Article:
Feb 25, 2012 Carol rated it really liked it  ·  review of another edition
This book is the story of Fauziya Kassindja, a woman from Togo who fled to the United States to seek asylum.
The first part of the book describes Fauziya's life in Togo as part of a large loving devoutly Muslim family. She is especially attached to her Dad. Her parents are both forward thinkers and did not choose to have any of their five daughters face kakia or female genital mutilation. They also permitted their daughters to choose their own husbands and marry for love. In Togo marriages are
(FROM JACKET)For Fauziya Kassindja, an idyllic childhood in Togo, West Africa, sheltered from the tribal practices of polygamy and genital mutilation, ended with her beloved father's sudden death. Forced into an arranged marriage at age seventeen, Fauziya was told to prepare for "kakia", the ritual also known as female genital mutilation. It is a ritual no woman can refuse. But Fauziya dared to try.

This is her story-told in her own words-of fleeing Africa just hours before the ritual "kakia" was
Jul 29, 2012 Jan rated it it was amazing  ·  review of another edition
An excellent, thought-provoking read - the story of Fauziya Kassindja and her flee from Togo to escape forced polygamous marriage and female genital mutilation. She was the first case of Layli Miller Bashir, who founded the Tahirih Justice Center for immigrant women fleeing gender-related violence. Heartened by the goodwill and love shown by complete strangers to this young refugee, and immensely saddened by the heartlessness and even cruelty of the system and some of those who work within it, I ...more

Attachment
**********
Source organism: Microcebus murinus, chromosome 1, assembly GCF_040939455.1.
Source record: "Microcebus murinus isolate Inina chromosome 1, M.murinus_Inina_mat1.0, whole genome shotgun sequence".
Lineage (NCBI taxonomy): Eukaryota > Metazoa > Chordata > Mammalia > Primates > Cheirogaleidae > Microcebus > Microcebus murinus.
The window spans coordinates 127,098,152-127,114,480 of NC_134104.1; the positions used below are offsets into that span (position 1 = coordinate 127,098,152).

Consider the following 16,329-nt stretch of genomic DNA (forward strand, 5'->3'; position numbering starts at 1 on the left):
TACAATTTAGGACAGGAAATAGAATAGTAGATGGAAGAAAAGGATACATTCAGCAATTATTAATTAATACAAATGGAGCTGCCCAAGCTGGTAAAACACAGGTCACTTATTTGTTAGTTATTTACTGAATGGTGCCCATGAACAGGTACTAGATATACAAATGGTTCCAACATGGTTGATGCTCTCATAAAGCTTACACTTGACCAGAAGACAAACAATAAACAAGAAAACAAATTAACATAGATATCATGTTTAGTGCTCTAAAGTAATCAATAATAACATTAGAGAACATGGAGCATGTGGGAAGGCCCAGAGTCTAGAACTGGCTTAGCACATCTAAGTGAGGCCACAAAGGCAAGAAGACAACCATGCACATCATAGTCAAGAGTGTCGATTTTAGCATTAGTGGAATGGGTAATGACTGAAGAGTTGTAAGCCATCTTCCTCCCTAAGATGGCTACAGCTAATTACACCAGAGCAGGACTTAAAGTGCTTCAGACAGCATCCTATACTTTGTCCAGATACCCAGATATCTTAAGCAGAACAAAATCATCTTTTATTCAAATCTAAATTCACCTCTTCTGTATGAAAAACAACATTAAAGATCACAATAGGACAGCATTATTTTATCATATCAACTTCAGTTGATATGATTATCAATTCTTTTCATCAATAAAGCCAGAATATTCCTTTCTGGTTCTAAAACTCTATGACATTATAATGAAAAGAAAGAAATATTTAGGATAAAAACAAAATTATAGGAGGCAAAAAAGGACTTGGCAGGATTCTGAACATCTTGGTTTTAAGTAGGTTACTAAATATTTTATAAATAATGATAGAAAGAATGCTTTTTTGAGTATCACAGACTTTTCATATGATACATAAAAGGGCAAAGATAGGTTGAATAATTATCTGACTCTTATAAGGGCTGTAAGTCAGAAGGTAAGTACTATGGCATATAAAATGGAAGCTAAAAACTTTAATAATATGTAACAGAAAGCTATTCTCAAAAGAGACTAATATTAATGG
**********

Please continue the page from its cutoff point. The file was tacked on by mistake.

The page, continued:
Feb 24, 2016 Weradi rated it it was amazing  ·  review of another edition
This is about a young woman's escape from Togo where she was to undergo female genital mutilation (FMG), her incarceration in the U.S., the process taken to assist her, and eventual recognition that FMG be made illegal. A great memoir and example of the world's continued horrific treatment of women.
Feb 20, 2009 Sarah rated it really liked it  ·  review of another edition
I started out this book wondering how they were going to fill 500 pages with this young woman's story. But, she writes going back through her childhood, explaining her country (Togo), customs, culture, and faith. It's a very important piece to understanding her story, as well as how it impacts her process of seeking asylum in the US. This is a good glimpse into the asylum process in the US and how it has developed; all told through her story. I was quite surprised to find out that it wasn't unti ...more
Julie Suzanne
Dec 15, 2008 Julie Suzanne rated it really liked it  ·  review of another edition
Fauziya courageously escapes the horrible fate that awaits her--a prison constructed by culture and tradition. She hopefully seeks political asylum in the U.S., and her nightmare actually begins as she's bound in a prison of steel, brutality, and bureaucracy. I read this candid autobiographical story in one night, and I'm not a speed reader! It's suspenseful, depressing, and thought-provoking. Fauziya has a lot to show us about culture, human rights, the nonsensical & hypocritical politics ...more
Jul 07, 2010 Janaya rated it it was amazing  ·  review of another edition
It's about a young 18 year old who suffers in her effort to escape female genital mutilation, tribal law, and then the horrible American justice system (whose policies regarding "illegal" immigrants are so ambiguous and in need of revision that it's ridiculous). Not only is this story about great adversity, and the strength of hope, it's about incredible, unbreakable faith and the love of God.
I loved it! It's long, but I read it in less than a week. It's a novel that makes you want to go back an
Apr 28, 2016 Elizabeth rated it it was amazing  ·  review of another edition